Drinking 3-5 cups of coffee per day could cut an individual's cardiovascular disease (CVD) mortality risk by up to 21%, suggests a new study.
The Institute for Scientific Information on Coffee's study highlights that the lowest CVD mortality risk is seen at an intake of approximately 3 cups of coffee per day, with a percentage risk reduction of up to 21%.
The study suggests an association between coffee consumption and CVD risk, proposing a "U-shaped" pattern whereby optimal protective effects were achieved with 3-5 cups of coffee per day. Drinking 3-4 cups of coffee per day is associated with an approximate 25% lower risk of developing type 2 diabetes compared to consuming none or less than 2 cups per day.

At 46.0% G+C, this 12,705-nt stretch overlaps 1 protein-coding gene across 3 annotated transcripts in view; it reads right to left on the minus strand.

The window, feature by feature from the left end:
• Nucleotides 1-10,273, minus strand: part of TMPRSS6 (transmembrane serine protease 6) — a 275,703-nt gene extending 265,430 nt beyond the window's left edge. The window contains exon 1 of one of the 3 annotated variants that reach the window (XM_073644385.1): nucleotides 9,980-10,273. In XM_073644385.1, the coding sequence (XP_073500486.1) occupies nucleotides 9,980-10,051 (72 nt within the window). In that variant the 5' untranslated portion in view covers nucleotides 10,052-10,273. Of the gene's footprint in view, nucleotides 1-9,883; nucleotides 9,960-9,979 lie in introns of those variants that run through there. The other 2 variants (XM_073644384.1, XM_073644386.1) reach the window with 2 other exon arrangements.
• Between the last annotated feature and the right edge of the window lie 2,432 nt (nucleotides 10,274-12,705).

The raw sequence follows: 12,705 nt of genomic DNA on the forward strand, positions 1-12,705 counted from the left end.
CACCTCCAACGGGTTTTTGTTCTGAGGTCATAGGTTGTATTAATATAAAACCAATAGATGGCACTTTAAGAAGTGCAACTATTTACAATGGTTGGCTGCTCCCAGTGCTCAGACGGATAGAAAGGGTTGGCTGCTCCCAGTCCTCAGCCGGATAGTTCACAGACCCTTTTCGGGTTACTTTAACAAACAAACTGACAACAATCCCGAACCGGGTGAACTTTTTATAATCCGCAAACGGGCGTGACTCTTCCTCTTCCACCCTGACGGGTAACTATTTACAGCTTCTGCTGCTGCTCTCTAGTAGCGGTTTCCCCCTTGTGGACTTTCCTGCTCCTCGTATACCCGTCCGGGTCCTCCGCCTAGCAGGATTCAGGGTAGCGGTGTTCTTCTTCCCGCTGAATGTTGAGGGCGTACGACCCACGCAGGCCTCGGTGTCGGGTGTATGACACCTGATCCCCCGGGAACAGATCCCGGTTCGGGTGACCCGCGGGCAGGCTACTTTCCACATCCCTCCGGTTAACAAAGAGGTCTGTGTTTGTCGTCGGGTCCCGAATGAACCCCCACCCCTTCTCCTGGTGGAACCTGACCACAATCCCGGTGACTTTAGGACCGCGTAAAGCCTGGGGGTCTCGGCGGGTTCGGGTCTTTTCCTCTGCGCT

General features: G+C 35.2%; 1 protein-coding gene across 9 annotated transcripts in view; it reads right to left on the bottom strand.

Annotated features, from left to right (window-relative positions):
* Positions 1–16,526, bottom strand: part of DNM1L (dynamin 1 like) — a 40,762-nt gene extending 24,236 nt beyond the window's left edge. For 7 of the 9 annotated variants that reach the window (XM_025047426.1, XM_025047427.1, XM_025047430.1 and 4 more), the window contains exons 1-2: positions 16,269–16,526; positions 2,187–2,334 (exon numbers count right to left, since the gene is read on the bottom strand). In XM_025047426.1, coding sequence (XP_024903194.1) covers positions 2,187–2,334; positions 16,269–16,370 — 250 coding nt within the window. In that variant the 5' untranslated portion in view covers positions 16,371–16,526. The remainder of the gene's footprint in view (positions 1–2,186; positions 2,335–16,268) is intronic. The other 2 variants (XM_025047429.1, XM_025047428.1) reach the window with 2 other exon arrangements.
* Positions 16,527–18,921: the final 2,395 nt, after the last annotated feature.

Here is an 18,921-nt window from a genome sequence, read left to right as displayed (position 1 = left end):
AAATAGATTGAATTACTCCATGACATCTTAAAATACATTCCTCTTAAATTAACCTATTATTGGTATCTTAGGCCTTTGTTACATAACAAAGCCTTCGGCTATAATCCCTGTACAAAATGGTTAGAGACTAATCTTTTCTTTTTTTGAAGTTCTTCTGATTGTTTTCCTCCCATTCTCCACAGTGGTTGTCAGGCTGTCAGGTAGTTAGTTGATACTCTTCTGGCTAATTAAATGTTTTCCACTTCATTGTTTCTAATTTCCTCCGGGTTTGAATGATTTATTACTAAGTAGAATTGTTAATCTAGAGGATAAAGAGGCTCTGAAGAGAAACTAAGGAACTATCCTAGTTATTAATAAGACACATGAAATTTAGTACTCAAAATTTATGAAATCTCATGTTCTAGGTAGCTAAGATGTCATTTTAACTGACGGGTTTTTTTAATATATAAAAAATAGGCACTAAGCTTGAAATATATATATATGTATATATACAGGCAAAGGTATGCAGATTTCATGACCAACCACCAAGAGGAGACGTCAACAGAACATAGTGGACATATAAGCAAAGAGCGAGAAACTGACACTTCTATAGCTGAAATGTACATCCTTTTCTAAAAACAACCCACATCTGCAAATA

People with diabetes typically have a higher CVD mortality risk and therefore, this association may be linked to a decreased CVD risk. In males, a combination of 5 healthy behaviors (a healthy diet, moderate alcohol consumption (10 to 30 g/ day), no smoking, being physically active and having no abdominal adiposity) could prevent 79% of myocardial infarction events.
Half of CVD cases in women could be avoided by modifying lifestyle choices, as approximately 73% of CHD cases and 46% of clinical CVD are attributable to an unhealthy lifestyle. The report concludes that recent research supports the view that moderate coffee consumption at approximately 3 - 5 cups per day may have a protective effect against CVD mortality risk.
It is important to note that results differ between varying populations; it is suggested that 2 cups of coffee per day may offer the greatest protection in a Japanese population, whilst 3 cups may provide the greatest protection in UK and US populations.